Judith Warner of the New York Times writes on the feeling of abandonment when a friend gets into all that “mindfulness, the meditation and life practice that’s all the rage now in psychotherapy, women’s magazines, even business journals, as a way to stay calm, manage anger and live sanely.”
She then discusses Mary Pipher’s new book:
“It helps to realize we are not alone,” the psychologist Mary Pipher writes in her new book, “Seeking Peace: Chronicles of the Worst Buddhist in the World,” an account of how mindfulness meditation helped her recover from the depression and self-depletion that followed the surprise success of her huge 1994 hit, “Reviving Ophelia” and subsequent bestsellers. “One thing I like to do is send my silent good wishes to people all over the world who have problems exactly like my own. Contexts may change, but emotions are universal.”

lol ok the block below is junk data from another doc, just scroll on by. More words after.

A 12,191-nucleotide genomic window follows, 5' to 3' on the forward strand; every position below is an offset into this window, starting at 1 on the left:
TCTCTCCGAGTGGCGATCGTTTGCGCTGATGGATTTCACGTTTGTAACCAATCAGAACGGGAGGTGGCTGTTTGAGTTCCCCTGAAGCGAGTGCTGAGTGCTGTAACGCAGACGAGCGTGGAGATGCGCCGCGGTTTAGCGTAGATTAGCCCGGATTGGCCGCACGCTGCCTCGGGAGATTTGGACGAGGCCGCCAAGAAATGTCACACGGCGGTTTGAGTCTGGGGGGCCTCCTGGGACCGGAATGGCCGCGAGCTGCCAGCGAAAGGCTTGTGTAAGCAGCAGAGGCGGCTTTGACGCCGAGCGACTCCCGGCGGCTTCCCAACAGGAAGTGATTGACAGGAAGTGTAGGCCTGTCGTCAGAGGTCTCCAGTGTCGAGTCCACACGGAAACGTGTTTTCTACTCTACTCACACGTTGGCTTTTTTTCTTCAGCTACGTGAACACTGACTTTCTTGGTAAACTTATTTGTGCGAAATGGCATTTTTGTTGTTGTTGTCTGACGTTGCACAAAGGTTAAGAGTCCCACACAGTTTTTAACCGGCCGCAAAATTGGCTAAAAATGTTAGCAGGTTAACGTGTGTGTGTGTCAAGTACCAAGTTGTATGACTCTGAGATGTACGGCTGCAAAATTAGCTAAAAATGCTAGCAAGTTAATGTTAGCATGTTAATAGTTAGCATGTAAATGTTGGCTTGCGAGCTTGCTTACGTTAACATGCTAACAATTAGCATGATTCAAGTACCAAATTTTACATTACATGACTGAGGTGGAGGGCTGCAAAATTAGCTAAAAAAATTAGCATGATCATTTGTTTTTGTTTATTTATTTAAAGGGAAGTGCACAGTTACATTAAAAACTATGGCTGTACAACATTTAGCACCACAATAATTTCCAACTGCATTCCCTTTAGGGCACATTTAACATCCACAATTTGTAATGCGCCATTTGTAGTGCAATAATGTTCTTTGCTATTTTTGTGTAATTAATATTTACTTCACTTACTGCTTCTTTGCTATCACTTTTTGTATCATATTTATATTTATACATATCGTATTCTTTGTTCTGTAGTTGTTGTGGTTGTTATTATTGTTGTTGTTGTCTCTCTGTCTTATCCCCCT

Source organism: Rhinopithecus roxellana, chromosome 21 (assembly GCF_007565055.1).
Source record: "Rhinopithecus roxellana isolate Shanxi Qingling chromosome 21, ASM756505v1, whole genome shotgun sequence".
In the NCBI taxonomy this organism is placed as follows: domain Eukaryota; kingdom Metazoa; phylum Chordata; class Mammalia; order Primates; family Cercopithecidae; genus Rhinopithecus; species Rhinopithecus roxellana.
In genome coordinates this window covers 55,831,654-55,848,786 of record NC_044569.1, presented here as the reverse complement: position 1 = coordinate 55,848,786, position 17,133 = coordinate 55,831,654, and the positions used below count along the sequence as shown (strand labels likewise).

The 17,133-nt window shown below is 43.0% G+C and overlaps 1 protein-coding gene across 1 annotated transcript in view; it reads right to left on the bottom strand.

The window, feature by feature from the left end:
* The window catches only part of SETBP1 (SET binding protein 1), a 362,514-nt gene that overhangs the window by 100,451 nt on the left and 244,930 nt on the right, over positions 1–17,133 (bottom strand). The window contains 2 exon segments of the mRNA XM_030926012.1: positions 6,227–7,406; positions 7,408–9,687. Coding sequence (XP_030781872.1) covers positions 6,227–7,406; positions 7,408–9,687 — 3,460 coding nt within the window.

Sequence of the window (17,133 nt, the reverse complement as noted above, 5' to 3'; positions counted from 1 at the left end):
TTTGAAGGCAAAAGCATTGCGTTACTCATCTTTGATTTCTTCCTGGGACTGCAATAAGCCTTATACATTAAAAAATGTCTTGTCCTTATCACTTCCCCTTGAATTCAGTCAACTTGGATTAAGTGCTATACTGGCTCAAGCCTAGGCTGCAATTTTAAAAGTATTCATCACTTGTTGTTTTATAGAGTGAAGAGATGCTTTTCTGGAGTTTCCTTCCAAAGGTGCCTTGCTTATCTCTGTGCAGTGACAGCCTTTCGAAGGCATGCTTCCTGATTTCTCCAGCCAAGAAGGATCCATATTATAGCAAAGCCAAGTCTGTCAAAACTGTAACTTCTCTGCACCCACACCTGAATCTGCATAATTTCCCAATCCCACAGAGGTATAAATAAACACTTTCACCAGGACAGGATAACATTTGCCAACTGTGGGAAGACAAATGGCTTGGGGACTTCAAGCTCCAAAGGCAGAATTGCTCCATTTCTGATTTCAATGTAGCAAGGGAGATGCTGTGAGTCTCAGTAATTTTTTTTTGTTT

I have no doubt that this meta-connectedness feels real, and indeed is real, in the abstract at least. But in real-life encounters, I’ve come lately to wonder whether meaningful bonds are well forged by the extreme solipsism that mindfulness practice often turns out to be.
Mindfulness, she says, is “stultifyingly boring.” Plus, your friends won’t like you if you suddenly turn sane.